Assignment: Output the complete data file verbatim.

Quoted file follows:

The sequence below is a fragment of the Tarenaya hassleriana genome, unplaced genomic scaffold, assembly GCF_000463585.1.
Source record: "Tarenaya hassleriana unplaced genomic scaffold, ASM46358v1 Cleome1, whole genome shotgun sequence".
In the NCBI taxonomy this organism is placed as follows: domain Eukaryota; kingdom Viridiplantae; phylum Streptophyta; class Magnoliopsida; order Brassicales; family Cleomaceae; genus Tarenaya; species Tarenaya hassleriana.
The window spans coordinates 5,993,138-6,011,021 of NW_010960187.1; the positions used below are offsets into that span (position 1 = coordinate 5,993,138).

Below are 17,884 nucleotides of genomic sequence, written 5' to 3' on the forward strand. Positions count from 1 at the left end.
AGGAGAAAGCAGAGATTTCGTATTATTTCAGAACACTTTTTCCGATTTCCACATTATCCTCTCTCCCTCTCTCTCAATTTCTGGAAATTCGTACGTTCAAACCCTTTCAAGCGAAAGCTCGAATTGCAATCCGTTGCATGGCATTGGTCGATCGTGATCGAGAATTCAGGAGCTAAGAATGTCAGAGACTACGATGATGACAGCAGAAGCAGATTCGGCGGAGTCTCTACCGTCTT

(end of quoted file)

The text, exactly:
The sequence below is a fragment of the Tarenaya hassleriana genome, unplaced genomic scaffold, assembly GCF_000463585.1.
Source record: "Tarenaya hassleriana unplaced genomic scaffold, ASM46358v1 Cleome1, whole genome shotgun sequence".
In the NCBI taxonomy this organism is placed as follows: domain Eukaryota; kingdom Viridiplantae; phylum Streptophyta; class Magnoliopsida; order Brassicales; family Cleomaceae; genus Tarenaya; species Tarenaya hassleriana.
The window spans coordinates 5,993,138-6,011,021 of NW_010960187.1; the positions used below are offsets into that span (position 1 = coordinate 5,993,138).

Below are 17,884 nucleotides of genomic sequence, written 5' to 3' on the forward strand. Positions count from 1 at the left end.
AGGAGAAAGCAGAGATTTCGTATTATTTCAGAACACTTTTTCCGATTTCCACATTATCCTCTCTCCCTCTCTCTCAATTTCTGGAAATTCGTACGTTCAAACCCTTTCAAGCGAAAGCTCGAATTGCAATCCGTTGCATGGCATTGGTCGATCGTGATCGAGAATTCAGGAGCTAAGAATGTCAGAGACTACGATGATGACAGCAGAAGCAGATTCGGCGGAGTCTCTACCGTCTT